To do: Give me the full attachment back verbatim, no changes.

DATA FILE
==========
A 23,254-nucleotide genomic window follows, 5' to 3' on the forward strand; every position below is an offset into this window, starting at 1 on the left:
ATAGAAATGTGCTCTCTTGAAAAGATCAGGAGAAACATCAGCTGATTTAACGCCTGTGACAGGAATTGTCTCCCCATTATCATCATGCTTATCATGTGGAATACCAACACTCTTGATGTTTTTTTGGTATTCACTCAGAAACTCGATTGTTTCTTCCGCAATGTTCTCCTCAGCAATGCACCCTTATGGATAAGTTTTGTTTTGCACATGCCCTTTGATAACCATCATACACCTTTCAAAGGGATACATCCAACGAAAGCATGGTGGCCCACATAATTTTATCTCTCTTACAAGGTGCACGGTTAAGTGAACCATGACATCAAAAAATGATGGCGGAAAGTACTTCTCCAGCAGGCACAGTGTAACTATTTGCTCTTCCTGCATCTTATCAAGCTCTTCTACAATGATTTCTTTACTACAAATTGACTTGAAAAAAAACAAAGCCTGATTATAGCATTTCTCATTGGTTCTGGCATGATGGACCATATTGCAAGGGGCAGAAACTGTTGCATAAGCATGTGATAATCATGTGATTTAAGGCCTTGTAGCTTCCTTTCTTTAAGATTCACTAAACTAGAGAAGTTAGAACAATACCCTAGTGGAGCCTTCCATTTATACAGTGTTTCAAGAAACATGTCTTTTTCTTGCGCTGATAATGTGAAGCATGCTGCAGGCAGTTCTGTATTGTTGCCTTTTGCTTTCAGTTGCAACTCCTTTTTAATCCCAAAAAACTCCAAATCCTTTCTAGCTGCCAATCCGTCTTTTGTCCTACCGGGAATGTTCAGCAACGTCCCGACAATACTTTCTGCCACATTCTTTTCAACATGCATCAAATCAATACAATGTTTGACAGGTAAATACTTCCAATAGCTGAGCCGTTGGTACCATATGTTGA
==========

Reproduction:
A 23,254-nucleotide genomic window follows, 5' to 3' on the forward strand; every position below is an offset into this window, starting at 1 on the left:
ATAGAAATGTGCTCTCTTGAAAAGATCAGGAGAAACATCAGCTGATTTAACGCCTGTGACAGGAATTGTCTCCCCATTATCATCATGCTTATCATGTGGAATACCAACACTCTTGATGTTTTTTTGGTATTCACTCAGAAACTCGATTGTTTCTTCCGCAATGTTCTCCTCAGCAATGCACCCTTATGGATAAGTTTTGTTTTGCACATGCCCTTTGATAACCATCATACACCTTTCAAAGGGATACATCCAACGAAAGCATGGTGGCCCACATAATTTTATCTCTCTTACAAGGTGCACGGTTAAGTGAACCATGACATCAAAAAATGATGGCGGAAAGTACTTCTCCAGCAGGCACAGTGTAACTATTTGCTCTTCCTGCATCTTATCAAGCTCTTCTACAATGATTTCTTTACTACAAATTGACTTGAAAAAAAACAAAGCCTGATTATAGCATTTCTCATTGGTTCTGGCATGATGGACCATATTGCAAGGGGCAGAAACTGTTGCATAAGCATGTGATAATCATGTGATTTAAGGCCTTGTAGCTTCCTTTCTTTAAGATTCACTAAACTAGAGAAGTTAGAACAATACCCTAGTGGAGCCTTCCATTTATACAGTGTTTCAAGAAACATGTCTTTTTCTTGCGCTGATAATGTGAAGCATGCTGCAGGCAGTTCTGTATTGTTGCCTTTTGCTTTCAGTTGCAACTCCTTTTTAATCCCAAAAAACTCCAAATCCTTTCTAGCTGCCAATCCGTCTTTTGTCCTACCGGGAATGTTCAGCAACGTCCCGACAATACTTTCTGCCACATTCTTTTCAACATGCATCAAATCAATACAATGTTTGACAGGTAAATACTTCCAATAGCTGAGCCGTTGGTACCATATGTTGA